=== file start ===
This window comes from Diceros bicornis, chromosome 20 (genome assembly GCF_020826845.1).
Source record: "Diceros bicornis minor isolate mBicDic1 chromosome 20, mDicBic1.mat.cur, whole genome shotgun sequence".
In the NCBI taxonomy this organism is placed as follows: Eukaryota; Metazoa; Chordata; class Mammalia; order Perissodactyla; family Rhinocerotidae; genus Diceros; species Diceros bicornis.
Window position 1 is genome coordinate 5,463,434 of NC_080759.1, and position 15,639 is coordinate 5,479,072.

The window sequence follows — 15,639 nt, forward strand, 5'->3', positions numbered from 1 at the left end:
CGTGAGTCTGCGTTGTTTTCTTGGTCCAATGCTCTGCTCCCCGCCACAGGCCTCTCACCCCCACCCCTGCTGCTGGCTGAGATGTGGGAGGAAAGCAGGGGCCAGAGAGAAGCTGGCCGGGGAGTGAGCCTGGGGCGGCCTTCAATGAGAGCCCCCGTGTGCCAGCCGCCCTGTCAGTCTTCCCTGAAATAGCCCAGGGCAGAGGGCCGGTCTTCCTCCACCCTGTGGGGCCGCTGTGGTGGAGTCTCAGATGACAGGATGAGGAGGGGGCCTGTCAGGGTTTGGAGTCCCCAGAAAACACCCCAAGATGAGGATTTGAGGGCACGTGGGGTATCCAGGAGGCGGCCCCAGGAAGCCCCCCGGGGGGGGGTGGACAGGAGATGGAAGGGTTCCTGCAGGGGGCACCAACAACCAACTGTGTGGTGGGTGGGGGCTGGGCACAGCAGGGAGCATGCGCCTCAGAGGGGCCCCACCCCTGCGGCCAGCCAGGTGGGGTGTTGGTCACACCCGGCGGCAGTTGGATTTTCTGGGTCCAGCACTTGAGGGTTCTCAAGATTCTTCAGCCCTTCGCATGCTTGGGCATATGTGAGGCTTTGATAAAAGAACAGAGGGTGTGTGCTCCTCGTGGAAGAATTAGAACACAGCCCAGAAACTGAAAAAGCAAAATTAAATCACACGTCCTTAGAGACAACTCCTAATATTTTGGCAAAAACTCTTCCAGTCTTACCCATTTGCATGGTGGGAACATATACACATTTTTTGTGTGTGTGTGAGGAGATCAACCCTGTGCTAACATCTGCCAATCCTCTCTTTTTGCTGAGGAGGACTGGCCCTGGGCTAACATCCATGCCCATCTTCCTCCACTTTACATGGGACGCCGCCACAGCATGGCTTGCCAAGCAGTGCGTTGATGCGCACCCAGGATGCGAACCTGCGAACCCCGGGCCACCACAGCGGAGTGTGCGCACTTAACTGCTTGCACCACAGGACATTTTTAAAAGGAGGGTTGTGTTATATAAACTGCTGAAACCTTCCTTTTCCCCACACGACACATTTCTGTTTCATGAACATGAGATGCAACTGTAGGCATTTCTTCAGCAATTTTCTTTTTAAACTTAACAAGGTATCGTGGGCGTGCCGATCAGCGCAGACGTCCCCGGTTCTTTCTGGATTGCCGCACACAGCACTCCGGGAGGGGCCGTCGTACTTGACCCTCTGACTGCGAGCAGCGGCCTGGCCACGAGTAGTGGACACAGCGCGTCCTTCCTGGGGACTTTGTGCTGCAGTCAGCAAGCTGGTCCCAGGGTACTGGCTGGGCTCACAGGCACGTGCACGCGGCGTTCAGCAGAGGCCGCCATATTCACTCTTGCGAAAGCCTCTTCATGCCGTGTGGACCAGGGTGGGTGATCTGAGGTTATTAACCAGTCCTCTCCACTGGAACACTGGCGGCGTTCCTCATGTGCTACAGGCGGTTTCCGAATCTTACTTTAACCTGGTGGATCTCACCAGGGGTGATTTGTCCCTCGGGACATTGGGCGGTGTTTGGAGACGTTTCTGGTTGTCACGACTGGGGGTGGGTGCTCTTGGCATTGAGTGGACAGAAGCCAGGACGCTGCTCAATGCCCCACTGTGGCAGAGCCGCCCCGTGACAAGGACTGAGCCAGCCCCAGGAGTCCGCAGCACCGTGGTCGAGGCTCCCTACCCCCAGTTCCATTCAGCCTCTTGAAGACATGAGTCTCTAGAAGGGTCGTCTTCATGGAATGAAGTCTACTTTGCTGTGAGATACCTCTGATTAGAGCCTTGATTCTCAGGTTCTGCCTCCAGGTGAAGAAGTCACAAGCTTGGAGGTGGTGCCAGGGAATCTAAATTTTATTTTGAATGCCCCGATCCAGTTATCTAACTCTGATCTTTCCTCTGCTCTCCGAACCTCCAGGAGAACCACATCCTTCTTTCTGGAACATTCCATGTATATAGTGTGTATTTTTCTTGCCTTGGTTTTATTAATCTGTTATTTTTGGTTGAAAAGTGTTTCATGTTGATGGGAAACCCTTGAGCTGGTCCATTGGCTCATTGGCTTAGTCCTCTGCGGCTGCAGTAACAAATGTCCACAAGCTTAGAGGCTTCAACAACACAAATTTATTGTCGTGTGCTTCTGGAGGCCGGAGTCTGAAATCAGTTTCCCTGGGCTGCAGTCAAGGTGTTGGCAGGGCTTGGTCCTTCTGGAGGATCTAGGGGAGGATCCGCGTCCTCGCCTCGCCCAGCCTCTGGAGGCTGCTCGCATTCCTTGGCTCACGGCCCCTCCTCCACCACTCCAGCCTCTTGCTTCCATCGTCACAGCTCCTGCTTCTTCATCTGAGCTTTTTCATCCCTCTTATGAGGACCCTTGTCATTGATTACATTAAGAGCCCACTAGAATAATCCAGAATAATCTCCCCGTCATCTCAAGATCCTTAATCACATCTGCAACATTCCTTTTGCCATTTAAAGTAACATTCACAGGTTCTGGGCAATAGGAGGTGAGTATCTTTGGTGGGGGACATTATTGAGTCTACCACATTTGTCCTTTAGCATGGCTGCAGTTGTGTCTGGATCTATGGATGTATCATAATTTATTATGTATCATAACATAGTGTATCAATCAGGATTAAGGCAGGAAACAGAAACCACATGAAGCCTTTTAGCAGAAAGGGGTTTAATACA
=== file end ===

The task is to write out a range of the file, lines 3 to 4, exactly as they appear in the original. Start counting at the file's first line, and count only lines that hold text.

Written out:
In the NCBI taxonomy this organism is placed as follows: Eukaryota; Metazoa; Chordata; class Mammalia; order Perissodactyla; family Rhinocerotidae; genus Diceros; species Diceros bicornis.
Window position 1 is genome coordinate 5,463,434 of NC_080759.1, and position 15,639 is coordinate 5,479,072.